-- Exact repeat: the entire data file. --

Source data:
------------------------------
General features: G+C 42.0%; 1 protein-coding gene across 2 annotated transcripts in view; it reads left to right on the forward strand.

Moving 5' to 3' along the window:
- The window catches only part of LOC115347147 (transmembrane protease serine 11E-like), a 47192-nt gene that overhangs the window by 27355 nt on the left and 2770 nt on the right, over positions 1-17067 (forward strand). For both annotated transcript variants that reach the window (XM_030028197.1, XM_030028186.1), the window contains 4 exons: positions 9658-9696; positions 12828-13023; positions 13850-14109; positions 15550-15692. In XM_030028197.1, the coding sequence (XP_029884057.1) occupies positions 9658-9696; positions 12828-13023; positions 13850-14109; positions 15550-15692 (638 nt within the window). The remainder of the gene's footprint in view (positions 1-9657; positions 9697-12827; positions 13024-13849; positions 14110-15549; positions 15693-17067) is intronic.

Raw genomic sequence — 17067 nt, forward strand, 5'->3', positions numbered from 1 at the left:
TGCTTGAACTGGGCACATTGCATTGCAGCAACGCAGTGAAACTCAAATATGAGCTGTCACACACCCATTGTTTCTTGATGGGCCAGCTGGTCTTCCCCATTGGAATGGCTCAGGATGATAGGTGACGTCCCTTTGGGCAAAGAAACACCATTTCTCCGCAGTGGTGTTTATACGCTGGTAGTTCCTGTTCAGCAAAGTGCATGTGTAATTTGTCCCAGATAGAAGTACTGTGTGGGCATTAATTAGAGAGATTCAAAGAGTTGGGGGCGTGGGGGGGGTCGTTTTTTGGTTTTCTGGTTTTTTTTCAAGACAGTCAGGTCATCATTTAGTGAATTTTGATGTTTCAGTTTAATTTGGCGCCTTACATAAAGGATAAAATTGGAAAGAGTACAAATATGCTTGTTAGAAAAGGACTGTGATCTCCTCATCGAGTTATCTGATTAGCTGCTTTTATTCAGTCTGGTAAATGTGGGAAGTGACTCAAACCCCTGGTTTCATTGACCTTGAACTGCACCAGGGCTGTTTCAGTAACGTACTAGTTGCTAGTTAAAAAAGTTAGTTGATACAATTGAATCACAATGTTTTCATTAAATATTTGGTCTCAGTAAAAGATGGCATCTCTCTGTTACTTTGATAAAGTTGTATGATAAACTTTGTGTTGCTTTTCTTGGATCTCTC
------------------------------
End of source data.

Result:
General features: G+C 42.0%; 1 protein-coding gene across 2 annotated transcripts in view; it reads left to right on the forward strand.

Moving 5' to 3' along the window:
- The window catches only part of LOC115347147 (transmembrane protease serine 11E-like), a 47192-nt gene that overhangs the window by 27355 nt on the left and 2770 nt on the right, over positions 1-17067 (forward strand). For both annotated transcript variants that reach the window (XM_030028197.1, XM_030028186.1), the window contains 4 exons: positions 9658-9696; positions 12828-13023; positions 13850-14109; positions 15550-15692. In XM_030028197.1, the coding sequence (XP_029884057.1) occupies positions 9658-9696; positions 12828-13023; positions 13850-14109; positions 15550-15692 (638 nt within the window). The remainder of the gene's footprint in view (positions 1-9657; positions 9697-12827; positions 13024-13849; positions 14110-15549; positions 15693-17067) is intronic.

Raw genomic sequence — 17067 nt, forward strand, 5'->3', positions numbered from 1 at the left:
TGCTTGAACTGGGCACATTGCATTGCAGCAACGCAGTGAAACTCAAATATGAGCTGTCACACACCCATTGTTTCTTGATGGGCCAGCTGGTCTTCCCCATTGGAATGGCTCAGGATGATAGGTGACGTCCCTTTGGGCAAAGAAACACCATTTCTCCGCAGTGGTGTTTATACGCTGGTAGTTCCTGTTCAGCAAAGTGCATGTGTAATTTGTCCCAGATAGAAGTACTGTGTGGGCATTAATTAGAGAGATTCAAAGAGTTGGGGGCGTGGGGGGGGTCGTTTTTTGGTTTTCTGGTTTTTTTTCAAGACAGTCAGGTCATCATTTAGTGAATTTTGATGTTTCAGTTTAATTTGGCGCCTTACATAAAGGATAAAATTGGAAAGAGTACAAATATGCTTGTTAGAAAAGGACTGTGATCTCCTCATCGAGTTATCTGATTAGCTGCTTTTATTCAGTCTGGTAAATGTGGGAAGTGACTCAAACCCCTGGTTTCATTGACCTTGAACTGCACCAGGGCTGTTTCAGTAACGTACTAGTTGCTAGTTAAAAAAGTTAGTTGATACAATTGAATCACAATGTTTTCATTAAATATTTGGTCTCAGTAAAAGATGGCATCTCTCTGTTACTTTGATAAAGTTGTATGATAAACTTTGTGTTGCTTTTCTTGGATCTCTC